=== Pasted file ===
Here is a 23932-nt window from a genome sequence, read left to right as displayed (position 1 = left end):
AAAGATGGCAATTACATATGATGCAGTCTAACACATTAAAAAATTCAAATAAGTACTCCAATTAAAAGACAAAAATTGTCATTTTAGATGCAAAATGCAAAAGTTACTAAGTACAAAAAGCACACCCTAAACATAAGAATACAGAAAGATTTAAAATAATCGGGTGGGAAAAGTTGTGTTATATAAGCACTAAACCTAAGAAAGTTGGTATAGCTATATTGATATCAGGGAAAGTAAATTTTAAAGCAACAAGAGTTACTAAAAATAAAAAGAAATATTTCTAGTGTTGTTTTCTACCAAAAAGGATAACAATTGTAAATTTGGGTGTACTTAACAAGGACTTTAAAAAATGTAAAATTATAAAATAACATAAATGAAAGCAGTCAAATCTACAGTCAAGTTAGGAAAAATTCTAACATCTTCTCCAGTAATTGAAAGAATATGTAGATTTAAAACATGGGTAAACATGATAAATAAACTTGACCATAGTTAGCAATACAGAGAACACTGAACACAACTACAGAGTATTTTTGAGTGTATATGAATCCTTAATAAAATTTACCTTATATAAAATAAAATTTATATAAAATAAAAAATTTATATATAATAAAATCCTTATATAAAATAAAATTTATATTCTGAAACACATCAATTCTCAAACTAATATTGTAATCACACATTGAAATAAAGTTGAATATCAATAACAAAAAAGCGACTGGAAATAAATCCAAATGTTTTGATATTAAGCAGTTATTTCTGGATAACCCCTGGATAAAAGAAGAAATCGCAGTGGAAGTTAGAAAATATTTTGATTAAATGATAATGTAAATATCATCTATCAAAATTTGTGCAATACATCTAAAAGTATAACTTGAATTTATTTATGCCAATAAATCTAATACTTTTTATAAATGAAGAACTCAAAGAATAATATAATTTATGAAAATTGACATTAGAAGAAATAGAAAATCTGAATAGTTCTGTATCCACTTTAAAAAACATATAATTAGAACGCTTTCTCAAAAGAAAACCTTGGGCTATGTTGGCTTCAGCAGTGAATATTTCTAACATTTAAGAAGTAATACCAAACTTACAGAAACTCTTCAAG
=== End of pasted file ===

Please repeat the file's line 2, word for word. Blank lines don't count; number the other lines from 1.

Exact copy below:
AAAGATGGCAATTACATATGATGCAGTCTAACACATTAAAAAATTCAAATAAGTACTCCAATTAAAAGACAAAAATTGTCATTTTAGATGCAAAATGCAAAAGTTACTAAGTACAAAAAGCACACCCTAAACATAAGAATACAGAAAGATTTAAAATAATCGGGTGGGAAAAGTTGTGTTATATAAGCACTAAACCTAAGAAAGTTGGTATAGCTATATTGATATCAGGGAAAGTAAATTTTAAAGCAACAAGAGTTACTAAAAATAAAAAGAAATATTTCTAGTGTTGTTTTCTACCAAAAAGGATAACAATTGTAAATTTGGGTGTACTTAACAAGGACTTTAAAAAATGTAAAATTATAAAATAACATAAATGAAAGCAGTCAAATCTACAGTCAAGTTAGGAAAAATTCTAACATCTTCTCCAGTAATTGAAAGAATATGTAGATTTAAAACATGGGTAAACATGATAAATAAACTTGACCATAGTTAGCAATACAGAGAACACTGAACACAACTACAGAGTATTTTTGAGTGTATATGAATCCTTAATAAAATTTACCTTATATAAAATAAAATTTATATAAAATAAAAAATTTATATATAATAAAATCCTTATATAAAATAAAATTTATATTCTGAAACACATCAATTCTCAAACTAATATTGTAATCACACATTGAAATAAAGTTGAATATCAATAACAAAAAAGCGACTGGAAATAAATCCAAATGTTTTGATATTAAGCAGTTATTTCTGGATAACCCCTGGATAAAAGAAGAAATCGCAGTGGAAGTTAGAAAATATTTTGATTAAATGATAATGTAAATATCATCTATCAAAATTTGTGCAATACATCTAAAAGTATAACTTGAATTTATTTATGCCAATAAATCTAATACTTTTTATAAATGAAGAACTCAAAGAATAATATAATTTATGAAAATTGACATTAGAAGAAATAGAAAATCTGAATAGTTCTGTATCCACTTTAAAAAACATATAATTAGAACGCTTTCTCAAAAGAAAACCTTGGGCTATGTTGGCTTCAGCAGTGAATATTTCTAACATTTAAGAAGTAATACCAAACTTACAGAAACTCTTCAAG